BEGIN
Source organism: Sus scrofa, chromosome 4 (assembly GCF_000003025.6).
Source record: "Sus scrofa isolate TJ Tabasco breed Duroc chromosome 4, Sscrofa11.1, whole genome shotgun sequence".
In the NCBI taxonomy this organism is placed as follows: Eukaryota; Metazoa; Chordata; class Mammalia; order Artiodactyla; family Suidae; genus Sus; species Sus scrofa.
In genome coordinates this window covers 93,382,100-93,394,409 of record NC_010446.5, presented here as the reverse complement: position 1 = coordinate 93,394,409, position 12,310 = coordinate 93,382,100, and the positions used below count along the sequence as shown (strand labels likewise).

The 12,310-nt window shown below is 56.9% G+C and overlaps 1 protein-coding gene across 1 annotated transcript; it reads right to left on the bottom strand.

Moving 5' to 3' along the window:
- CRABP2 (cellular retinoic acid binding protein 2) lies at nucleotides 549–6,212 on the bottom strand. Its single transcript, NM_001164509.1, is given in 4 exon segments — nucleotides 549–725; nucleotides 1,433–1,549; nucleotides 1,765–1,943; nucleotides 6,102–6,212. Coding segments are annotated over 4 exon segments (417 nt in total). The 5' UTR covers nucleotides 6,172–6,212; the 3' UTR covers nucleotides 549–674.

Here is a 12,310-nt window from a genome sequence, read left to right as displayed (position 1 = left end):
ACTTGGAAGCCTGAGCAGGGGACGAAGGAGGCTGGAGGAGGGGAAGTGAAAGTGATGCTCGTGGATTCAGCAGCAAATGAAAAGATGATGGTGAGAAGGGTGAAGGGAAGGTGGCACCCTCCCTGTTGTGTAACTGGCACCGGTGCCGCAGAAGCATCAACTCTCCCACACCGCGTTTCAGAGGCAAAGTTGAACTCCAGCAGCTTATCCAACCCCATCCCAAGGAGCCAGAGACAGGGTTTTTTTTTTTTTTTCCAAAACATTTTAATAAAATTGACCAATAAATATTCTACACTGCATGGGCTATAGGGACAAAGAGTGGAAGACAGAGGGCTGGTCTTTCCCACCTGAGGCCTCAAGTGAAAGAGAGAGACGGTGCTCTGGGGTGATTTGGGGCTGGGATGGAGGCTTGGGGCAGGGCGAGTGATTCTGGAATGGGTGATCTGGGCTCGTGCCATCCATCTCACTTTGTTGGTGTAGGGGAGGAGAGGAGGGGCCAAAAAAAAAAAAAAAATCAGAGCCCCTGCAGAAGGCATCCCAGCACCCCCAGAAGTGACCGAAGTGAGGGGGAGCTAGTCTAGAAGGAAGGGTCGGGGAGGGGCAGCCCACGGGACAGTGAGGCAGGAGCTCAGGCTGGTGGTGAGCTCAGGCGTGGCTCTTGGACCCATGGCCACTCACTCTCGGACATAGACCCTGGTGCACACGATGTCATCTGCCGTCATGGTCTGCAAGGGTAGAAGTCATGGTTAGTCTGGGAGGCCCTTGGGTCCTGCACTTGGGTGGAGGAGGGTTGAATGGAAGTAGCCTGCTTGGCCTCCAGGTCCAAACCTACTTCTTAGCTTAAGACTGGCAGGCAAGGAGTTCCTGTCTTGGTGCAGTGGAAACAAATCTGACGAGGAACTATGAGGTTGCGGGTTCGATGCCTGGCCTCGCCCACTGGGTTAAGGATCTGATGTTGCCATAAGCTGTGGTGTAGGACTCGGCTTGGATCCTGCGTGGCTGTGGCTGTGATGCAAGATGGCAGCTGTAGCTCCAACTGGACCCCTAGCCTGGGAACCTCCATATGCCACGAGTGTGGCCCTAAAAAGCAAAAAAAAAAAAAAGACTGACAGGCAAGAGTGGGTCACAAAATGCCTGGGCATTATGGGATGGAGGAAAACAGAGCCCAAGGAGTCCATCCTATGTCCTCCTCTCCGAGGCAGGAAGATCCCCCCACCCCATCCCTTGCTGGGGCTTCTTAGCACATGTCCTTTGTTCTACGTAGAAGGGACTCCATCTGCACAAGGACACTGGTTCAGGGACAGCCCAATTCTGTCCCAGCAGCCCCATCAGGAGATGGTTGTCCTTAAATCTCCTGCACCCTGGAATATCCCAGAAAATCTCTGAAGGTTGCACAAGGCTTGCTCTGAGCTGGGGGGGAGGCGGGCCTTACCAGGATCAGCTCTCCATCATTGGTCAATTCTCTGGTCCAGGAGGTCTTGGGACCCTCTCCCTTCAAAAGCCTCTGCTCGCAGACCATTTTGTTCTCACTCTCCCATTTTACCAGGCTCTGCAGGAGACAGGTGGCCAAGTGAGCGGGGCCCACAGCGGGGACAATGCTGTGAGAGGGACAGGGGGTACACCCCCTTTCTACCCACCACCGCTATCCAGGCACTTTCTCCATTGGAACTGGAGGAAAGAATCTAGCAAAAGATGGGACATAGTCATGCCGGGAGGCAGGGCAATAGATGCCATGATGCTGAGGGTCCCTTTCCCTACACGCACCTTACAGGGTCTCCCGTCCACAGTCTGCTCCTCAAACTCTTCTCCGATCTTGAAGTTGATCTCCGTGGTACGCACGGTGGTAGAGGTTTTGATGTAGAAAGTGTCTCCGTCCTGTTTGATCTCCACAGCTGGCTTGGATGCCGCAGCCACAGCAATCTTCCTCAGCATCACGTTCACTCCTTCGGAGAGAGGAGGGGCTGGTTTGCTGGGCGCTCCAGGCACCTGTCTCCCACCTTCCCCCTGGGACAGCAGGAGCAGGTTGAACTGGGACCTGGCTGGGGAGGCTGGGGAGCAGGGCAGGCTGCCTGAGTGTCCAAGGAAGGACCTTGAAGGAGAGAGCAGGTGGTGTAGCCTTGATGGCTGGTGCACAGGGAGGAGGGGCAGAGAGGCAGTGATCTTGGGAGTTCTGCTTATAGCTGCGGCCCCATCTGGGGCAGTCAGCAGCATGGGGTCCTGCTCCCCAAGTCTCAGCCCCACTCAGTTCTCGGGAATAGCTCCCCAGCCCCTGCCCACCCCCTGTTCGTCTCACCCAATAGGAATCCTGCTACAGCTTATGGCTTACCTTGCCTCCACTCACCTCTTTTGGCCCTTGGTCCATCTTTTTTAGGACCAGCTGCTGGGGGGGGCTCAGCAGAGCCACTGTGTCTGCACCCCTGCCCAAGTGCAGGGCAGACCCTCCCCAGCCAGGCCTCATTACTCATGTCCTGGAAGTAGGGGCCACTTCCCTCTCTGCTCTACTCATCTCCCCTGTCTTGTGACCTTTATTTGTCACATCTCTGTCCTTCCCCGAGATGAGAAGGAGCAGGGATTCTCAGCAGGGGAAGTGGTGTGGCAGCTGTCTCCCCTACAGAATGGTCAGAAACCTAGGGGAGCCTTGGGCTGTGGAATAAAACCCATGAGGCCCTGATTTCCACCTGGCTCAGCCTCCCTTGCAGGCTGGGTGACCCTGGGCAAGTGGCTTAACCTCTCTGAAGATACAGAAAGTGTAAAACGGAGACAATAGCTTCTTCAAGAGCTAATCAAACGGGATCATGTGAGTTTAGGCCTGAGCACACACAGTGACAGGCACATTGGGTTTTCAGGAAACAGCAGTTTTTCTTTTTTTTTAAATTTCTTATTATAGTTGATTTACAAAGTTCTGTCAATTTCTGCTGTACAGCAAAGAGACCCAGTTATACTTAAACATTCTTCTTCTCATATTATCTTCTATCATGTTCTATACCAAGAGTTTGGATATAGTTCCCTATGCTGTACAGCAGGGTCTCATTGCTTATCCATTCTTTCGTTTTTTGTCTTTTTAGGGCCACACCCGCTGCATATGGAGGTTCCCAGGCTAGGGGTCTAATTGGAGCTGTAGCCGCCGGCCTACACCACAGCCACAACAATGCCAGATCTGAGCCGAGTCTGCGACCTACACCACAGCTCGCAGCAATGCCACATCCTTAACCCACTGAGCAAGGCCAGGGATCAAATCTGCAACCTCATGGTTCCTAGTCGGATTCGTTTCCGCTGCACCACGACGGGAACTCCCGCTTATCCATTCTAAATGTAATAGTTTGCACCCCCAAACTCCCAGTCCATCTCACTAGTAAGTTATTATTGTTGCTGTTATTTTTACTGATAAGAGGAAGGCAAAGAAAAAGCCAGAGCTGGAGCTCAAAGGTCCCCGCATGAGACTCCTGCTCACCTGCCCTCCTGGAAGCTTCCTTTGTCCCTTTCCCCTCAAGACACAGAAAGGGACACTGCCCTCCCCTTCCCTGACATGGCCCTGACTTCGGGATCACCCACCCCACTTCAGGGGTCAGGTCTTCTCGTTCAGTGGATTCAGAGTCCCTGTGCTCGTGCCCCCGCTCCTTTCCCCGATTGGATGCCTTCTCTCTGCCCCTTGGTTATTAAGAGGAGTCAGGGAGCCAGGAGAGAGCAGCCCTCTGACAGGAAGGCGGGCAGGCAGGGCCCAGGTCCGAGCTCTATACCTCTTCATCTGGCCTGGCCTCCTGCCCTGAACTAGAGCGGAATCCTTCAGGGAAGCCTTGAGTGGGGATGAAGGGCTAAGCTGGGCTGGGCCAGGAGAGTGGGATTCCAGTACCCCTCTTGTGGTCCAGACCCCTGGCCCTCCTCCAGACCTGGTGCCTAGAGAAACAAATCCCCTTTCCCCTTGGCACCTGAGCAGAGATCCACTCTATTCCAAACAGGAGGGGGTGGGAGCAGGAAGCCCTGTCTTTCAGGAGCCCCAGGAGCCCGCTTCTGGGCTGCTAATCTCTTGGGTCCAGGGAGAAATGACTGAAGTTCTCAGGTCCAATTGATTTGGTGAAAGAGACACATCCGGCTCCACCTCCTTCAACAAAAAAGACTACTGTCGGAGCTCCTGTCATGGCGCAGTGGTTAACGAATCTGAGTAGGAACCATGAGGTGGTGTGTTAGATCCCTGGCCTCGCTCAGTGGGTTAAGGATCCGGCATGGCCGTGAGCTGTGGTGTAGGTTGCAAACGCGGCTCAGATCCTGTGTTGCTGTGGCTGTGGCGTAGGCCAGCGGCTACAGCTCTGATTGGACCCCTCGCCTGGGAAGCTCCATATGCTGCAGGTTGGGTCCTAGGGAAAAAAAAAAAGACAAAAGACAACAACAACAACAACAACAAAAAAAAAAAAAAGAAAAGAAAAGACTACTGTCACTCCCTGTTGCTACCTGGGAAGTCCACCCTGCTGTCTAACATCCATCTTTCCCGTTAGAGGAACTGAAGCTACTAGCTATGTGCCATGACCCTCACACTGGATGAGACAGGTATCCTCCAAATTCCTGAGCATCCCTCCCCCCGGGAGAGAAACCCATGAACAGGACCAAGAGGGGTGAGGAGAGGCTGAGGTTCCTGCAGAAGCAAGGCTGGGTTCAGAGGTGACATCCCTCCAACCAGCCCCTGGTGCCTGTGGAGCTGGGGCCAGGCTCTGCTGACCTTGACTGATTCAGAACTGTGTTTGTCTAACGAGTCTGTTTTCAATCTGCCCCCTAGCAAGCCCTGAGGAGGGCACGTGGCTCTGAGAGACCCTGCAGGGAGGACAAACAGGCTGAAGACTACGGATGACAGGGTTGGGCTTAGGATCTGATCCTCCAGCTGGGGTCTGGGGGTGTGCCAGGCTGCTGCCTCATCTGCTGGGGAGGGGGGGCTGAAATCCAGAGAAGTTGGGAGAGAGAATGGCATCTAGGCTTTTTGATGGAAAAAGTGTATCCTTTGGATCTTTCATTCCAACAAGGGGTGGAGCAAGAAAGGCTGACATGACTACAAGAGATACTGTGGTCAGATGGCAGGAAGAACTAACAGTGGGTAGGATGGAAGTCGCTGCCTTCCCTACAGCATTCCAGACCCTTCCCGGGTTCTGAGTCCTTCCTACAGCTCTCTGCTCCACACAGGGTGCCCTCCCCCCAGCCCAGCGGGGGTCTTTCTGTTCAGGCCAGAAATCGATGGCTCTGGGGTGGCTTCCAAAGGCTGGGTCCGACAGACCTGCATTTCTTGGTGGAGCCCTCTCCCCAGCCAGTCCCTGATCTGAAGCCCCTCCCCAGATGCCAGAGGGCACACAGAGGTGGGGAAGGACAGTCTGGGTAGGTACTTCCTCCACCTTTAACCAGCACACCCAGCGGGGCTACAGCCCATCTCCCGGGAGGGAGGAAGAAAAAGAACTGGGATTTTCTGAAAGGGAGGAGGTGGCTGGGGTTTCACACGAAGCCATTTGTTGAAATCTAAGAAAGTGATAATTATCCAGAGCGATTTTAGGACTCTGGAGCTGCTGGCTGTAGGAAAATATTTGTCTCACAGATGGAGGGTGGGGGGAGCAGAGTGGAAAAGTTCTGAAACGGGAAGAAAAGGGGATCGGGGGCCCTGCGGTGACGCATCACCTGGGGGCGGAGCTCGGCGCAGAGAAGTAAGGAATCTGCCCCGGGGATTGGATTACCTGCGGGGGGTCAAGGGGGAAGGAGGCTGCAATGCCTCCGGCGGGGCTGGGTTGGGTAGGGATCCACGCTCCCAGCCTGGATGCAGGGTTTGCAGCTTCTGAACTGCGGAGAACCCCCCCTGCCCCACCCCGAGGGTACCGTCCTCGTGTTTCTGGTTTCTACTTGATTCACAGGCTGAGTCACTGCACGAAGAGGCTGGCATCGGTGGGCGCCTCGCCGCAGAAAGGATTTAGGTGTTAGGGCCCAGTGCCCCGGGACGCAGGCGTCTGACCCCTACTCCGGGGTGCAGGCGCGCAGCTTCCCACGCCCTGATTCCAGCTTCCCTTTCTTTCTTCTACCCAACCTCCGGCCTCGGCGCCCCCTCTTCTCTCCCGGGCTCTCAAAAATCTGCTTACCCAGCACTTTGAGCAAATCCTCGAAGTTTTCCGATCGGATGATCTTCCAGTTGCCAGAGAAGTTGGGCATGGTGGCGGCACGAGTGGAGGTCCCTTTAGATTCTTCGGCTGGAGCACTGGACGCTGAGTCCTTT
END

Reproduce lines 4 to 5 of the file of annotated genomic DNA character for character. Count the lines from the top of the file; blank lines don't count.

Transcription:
In genome coordinates this window covers 93,382,100-93,394,409 of record NC_010446.5, presented here as the reverse complement: position 1 = coordinate 93,394,409, position 12,310 = coordinate 93,382,100, and the positions used below count along the sequence as shown (strand labels likewise).

The 12,310-nt window shown below is 56.9% G+C and overlaps 1 protein-coding gene across 1 annotated transcript; it reads right to left on the bottom strand.